DAN Patrick is the current Lieutenant Governor of Texas.
The Republican hit the headlines after he blamed rising hospitalization and death rates from Covid-19 on unvaccinated black people.
Who is Dan Patrick?
Patrick, 71, was born Dannie Scott Goeb in Baltimore, Maryland, on April 4, 1950.
He became the 42nd Lieutenant Governor of Texas in January 2015 under Greg Abbott.
Patrick started his professional life as a radio and television broadcaster.
He then started a chain of sports bars but after going bankrupt he then moved back to being a radio host again, this time as a conservative commentator.
From 2007 to 2015, Patrick was a Republican member of the Texas Senate for the 7th District.
Patrick has come out strongly against abortion, even in cases of incest and rape.
In January 2014, when he was asked about exceptions to outlawing abortion, Patrick said: "The only exception would be if the life of the mother was truly in danger… but that is rare."
He has also spoken out against same-sex marriages.
Is he married?
Patrick has been married twice with his first ending in divorce.
Former teacher Janetlea "Jan" Patricia Rankin is his second wife and they married in 1975.
They have two children – Ryan and Shane.
Ryan served as a district judge from Harris County, Texas, and swore in his father in 2015, for his term as lieutenant governor of Texas.
What did Dan Patrick say?
Patrick caused outrage during a segment on Fox News on August 19, 2021, when he responded to a question about surging coronavirus cases in his state.
The Republican Lieutenant Governor said: "The biggest group in most states are African Americans who have not been vaccinated."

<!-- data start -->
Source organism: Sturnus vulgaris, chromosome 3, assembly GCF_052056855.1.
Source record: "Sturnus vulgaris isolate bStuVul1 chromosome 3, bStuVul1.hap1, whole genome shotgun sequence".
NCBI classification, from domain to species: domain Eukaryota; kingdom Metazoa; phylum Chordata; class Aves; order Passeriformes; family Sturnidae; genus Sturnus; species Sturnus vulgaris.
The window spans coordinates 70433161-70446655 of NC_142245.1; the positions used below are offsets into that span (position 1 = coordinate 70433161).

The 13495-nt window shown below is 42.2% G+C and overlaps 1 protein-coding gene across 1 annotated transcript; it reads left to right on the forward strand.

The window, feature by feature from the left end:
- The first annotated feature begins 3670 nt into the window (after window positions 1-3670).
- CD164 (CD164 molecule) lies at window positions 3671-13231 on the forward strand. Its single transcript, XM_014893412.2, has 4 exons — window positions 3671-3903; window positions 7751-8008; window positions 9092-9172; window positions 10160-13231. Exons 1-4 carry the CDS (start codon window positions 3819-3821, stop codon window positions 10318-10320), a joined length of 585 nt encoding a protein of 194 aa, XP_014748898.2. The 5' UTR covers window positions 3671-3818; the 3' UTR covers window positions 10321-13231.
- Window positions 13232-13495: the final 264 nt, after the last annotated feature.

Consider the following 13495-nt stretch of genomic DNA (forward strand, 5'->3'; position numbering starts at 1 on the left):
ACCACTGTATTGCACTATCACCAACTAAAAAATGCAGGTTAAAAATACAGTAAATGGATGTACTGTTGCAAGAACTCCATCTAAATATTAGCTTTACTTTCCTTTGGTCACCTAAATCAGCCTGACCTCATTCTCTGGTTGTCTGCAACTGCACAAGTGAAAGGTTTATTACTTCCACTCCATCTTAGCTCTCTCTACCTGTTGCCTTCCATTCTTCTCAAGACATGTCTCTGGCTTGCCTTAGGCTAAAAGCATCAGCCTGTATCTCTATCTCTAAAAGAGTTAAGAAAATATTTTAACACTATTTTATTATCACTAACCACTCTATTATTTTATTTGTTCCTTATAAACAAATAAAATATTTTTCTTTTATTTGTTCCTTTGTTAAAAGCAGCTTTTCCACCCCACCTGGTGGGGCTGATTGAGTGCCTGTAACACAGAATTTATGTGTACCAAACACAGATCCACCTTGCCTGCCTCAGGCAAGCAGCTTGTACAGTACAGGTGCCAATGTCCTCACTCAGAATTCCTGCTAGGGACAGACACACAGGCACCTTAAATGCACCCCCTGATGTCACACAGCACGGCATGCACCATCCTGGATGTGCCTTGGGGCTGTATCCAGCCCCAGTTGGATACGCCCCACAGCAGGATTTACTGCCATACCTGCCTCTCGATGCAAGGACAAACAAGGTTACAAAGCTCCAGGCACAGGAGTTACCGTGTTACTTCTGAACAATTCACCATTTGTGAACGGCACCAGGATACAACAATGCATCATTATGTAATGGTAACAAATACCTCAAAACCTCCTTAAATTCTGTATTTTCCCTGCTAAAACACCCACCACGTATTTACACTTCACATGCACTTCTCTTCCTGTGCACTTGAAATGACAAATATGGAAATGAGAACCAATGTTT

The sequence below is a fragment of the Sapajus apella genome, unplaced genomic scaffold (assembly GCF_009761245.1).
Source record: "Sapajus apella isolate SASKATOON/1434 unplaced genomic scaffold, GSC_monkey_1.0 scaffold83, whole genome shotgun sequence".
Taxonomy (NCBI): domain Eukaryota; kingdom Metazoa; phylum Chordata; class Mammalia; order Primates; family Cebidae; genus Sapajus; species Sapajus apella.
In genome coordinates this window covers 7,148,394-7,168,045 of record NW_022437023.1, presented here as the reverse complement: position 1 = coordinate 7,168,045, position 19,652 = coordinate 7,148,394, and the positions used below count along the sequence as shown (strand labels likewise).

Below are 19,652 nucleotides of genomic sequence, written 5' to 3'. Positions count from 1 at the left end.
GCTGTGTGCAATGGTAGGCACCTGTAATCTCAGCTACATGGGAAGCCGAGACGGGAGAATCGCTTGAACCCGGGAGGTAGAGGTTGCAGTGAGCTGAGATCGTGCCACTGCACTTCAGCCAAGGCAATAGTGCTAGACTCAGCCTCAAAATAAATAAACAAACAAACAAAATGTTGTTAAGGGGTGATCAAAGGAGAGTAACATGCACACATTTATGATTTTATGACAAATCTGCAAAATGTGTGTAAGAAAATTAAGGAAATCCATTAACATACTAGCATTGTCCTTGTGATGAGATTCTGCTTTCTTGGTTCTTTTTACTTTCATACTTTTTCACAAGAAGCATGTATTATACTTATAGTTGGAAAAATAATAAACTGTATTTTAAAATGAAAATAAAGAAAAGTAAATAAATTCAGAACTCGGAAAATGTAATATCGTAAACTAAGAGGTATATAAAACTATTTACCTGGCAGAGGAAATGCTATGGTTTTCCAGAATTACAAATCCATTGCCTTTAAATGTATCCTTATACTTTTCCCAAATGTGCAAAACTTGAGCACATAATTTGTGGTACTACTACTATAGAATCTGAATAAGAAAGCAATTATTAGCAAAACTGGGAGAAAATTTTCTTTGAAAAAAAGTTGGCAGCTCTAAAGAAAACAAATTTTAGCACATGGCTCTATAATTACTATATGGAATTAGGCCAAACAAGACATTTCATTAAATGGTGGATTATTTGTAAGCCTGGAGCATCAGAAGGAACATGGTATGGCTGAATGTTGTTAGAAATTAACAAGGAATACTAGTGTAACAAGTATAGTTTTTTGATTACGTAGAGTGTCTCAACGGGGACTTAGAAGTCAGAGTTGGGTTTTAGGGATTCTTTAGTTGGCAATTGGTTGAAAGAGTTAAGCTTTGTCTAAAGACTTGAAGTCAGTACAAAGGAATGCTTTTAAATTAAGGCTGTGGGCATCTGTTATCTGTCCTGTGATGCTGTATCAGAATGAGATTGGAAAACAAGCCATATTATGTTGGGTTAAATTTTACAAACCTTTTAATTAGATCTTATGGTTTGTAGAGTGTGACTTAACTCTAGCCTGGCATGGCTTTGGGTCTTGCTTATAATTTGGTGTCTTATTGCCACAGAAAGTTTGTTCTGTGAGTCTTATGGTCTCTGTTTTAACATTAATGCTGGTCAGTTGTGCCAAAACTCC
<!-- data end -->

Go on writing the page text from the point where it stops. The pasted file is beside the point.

Patrick – who has been called out for his comments around the Covid-19 pandemic in the past – was quick to receive widespread criticism for his comments, with many denouncing his views as racist.
Houston Mayor Sylvester Turner, who is black, said on Twitter, “The Lt. Governor’s statements are offensive and should not be ignored.”
Rodney Ellis, a black commissioner for the county that encompasses Houston, tweeted that Patrick’s comments were “racist and flat out wrong”.
On Friday, Patrick doubled down on his claims, saying “Democrat social media trolls” misstated facts and that he had used state data in his assertions.
However, various news sources pointed out that such data does not necessarily back up Patrick's claims.
Black people — who make up about 12 percent of the more than 29million people in Texas — accounted for about 15 percent of total Covid-19 cases and just more than 10 percent of deaths, according to the Texas Department of State Health Services.
According to the Texas Tribute, there are an estimated 5.6m white people who are eligible and unvaccinated, while the same figure is 1.9m for Black people, who make up a far smaller part of the overall population.
The full vaccination rate among Black people in Texas is 29 per cent, lower than the rates for Asian, Hispanic and white Texans.
Patrick also told Fox News that Democrats were to blame for low vaccination rates among Black people, who frequently support that party, even though he believes Republicans should persuade more people to get their shots, too.
He also tiptoed around that issue, which has been sensitive for the GOP.
Patrick said: “But we respect the fact that if people don’t want the vaccination, we’re not going to force it on them. That’s their individual right.”
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